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Digital cameras are stuffed full of features all ostensibly aimed at empowering the photographer — WiFi, GPS, in-camera raw processing…the list continues to grow. But for some people, the sheer number of menu options available is overwhelming, leading some of those overwhelmed shooters to simply leave certain features at their default setting…which isn’t always a bad thing. The problem is, depending on what settings you’re overlooking, you could be keeping yourself from getting the best shots possible.
I find that one setting many newer shooters often overlook (or ignore for lack of understanding) is metering mode. It’s not as difficult to use as some might think and you may find that adjusting it makes a meaningful — if subtle — difference in your images.
What is Metering?
Metering is, in the most basic of terms, how a camera measures the brightness of a subject/scene; the camera will “look” at available light and quickly do a bunch of calculations to determine a correct exposure. Given the sophistication and complexity of current cameras, those calculations are typically reliable, meaning exposures are usually correct. Cameras do get things wrong, however — or, at least, they don’t always give you what you want in the way of exposure, especially when using one of the auto/program or semi-auto shooting modes.
It’s one thing to make adjustments to exposure by using exposure compensation or by changing aperture, ISO, or shutter speed; but you can also take control of how your camera determines exposure in the first place.
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Evaluative Metering – Evaluative metering is also referred to as multi-segment metering, matrix metering, or honeycomb metering, depending on your camera manufacturer. This is usually the default mode for most cameras. Evaluative metering determines correct exposure by assessing readings taken simultaneously from multiple parts of a scene. Because it takes into account different parts within the frame, evaluative metering is a good general purpose mode and will give you accurate exposures in a wide variety of shooting situations. Use this mode when you’re in a hurry or when there is a lot of contrast in a scene and you’re unsure of which mode will work best.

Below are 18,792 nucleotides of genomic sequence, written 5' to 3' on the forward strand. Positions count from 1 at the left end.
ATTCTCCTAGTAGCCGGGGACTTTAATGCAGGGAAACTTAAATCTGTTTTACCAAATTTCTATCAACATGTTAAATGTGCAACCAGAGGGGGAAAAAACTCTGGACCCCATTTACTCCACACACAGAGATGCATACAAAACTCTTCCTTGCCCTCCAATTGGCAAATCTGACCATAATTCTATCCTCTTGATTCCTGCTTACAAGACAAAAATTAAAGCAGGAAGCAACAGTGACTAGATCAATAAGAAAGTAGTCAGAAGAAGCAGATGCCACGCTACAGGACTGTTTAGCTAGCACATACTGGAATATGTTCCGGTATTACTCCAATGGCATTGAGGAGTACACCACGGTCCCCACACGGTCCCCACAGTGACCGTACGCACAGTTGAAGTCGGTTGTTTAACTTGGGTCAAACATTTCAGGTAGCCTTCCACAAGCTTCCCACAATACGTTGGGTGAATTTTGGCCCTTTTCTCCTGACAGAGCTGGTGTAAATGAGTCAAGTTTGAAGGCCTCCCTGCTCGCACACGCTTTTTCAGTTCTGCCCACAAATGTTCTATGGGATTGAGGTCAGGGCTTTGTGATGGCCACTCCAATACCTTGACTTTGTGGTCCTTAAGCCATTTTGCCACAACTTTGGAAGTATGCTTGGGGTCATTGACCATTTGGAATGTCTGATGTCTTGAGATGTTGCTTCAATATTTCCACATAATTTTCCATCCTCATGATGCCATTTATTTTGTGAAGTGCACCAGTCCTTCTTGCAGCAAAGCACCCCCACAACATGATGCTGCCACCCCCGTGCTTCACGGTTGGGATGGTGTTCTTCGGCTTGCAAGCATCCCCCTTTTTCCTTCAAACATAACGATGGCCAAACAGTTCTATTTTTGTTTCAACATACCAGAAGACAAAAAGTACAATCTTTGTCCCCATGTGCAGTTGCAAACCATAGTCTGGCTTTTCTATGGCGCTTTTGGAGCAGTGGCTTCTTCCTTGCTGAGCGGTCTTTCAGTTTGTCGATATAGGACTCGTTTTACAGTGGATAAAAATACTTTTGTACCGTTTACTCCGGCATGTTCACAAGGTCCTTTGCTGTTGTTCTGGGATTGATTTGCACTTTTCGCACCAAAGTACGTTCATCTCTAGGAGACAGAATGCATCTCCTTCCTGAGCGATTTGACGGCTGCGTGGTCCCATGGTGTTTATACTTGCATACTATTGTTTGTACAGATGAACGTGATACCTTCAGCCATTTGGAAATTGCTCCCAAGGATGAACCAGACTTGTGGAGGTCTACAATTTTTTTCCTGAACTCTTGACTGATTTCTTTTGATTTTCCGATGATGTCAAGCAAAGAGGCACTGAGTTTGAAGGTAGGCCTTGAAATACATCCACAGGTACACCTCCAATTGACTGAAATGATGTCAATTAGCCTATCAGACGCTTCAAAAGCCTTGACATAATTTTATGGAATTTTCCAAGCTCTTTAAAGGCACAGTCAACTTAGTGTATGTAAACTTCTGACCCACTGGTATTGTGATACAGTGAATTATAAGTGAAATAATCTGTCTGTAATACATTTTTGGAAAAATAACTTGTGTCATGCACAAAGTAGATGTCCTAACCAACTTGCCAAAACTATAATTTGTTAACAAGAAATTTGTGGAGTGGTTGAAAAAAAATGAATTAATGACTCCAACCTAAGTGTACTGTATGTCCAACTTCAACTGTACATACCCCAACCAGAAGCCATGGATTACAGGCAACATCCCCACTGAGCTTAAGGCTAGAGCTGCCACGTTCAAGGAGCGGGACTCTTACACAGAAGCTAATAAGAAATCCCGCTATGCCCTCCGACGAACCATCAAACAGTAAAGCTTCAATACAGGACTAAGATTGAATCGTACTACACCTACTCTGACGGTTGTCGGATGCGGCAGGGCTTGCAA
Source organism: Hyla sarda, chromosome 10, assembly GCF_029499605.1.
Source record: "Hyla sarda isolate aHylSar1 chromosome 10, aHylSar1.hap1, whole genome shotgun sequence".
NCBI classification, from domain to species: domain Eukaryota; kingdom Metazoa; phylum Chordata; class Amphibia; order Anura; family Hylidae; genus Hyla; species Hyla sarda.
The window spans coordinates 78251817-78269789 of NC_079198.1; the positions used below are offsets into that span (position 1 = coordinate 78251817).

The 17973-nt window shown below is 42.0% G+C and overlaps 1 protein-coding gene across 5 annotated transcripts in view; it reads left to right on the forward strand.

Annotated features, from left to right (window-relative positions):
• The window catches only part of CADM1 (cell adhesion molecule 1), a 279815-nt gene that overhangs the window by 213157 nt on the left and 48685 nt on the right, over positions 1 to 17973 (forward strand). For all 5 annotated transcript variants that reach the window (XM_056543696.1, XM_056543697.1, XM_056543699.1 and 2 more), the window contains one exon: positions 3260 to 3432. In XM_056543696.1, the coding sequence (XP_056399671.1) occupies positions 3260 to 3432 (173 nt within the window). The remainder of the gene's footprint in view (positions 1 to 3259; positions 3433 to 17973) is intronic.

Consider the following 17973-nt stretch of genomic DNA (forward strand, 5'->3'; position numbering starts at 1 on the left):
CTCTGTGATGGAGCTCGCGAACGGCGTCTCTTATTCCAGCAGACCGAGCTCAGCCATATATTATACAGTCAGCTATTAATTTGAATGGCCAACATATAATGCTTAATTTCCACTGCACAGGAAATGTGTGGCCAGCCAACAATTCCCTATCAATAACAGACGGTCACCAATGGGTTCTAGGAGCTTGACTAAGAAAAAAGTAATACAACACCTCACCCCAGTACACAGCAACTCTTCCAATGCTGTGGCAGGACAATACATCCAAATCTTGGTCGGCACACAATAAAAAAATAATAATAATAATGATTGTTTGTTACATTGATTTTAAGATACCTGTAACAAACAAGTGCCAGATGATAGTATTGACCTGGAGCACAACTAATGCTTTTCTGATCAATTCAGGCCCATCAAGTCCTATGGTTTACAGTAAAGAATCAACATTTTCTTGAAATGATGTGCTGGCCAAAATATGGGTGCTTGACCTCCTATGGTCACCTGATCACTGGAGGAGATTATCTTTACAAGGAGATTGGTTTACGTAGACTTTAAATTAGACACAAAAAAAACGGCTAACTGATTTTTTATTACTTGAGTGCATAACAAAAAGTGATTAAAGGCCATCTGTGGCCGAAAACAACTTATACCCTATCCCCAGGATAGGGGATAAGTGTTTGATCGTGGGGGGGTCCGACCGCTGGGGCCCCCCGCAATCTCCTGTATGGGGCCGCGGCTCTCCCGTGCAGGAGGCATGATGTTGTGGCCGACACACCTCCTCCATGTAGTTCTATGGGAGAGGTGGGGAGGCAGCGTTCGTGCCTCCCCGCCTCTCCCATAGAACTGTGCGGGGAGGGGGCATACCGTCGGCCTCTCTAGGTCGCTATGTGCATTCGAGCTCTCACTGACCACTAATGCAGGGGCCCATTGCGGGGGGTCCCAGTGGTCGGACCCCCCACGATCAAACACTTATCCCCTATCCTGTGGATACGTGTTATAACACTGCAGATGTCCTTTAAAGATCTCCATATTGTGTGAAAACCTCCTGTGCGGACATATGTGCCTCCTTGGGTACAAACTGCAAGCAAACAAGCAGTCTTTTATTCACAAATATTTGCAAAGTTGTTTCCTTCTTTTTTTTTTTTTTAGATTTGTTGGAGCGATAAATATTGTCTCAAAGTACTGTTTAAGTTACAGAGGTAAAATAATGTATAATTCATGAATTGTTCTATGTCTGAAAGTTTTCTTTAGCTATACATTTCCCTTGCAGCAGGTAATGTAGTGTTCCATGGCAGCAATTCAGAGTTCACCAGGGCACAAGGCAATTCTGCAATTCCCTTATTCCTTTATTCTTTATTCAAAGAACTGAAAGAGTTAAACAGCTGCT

Center-Weighted Metering – While evaluative metering can certainly get the job done, you may eventually find that you’re not getting quite the results you want. Instead of assessing a whole scene, center-weighted (or center-weighted average) metering pays special attention to the middle 60-80% of the frame; corners are of little importance here (though some systems do include a bit of information from the corners). This mode is much more predictable than evaluative metering and is a good choice for photographing brightly lit subjects that need to be exposed correctly in relation to their surroundings (you don’t want the subject to be affected by the background exposure).
Since center-weighted metering only cares about the light in the middle of the frame, it will not attempt to correct for backlighting, which evaluative metering will do. You will sometimes need to apply exposure compensation on your own.
Spot Metering – Similar to center-weighted metering, spot metering measures just the center of the frame but uses a considerably smaller area (2-3% of the whole frame) and disregards everything outside of that spot. Logically, this mode is particularly useful when you’re shooting high contrast scenes in which one of the other metering modes might cause your subject to under- or overexposed. Shooting the moon, for example, would be a good time to use spot metering since it is a bright subject against a dark background; you want to expose for that one small, bright area. Evaluative metering would lead to a severely overexposed moon.
There really is no one metering mode that works in every situation. While you will probably do just fine in most instances using center-weighted or evaluative metering, you need to be able to recognize when spot metering will be preferable. Metering can be an elusive concept to comprehend, let alone master; it takes time and practice (experimentation). Don’t obsess over it or let it interfere with the most important rule of photography: get the shot!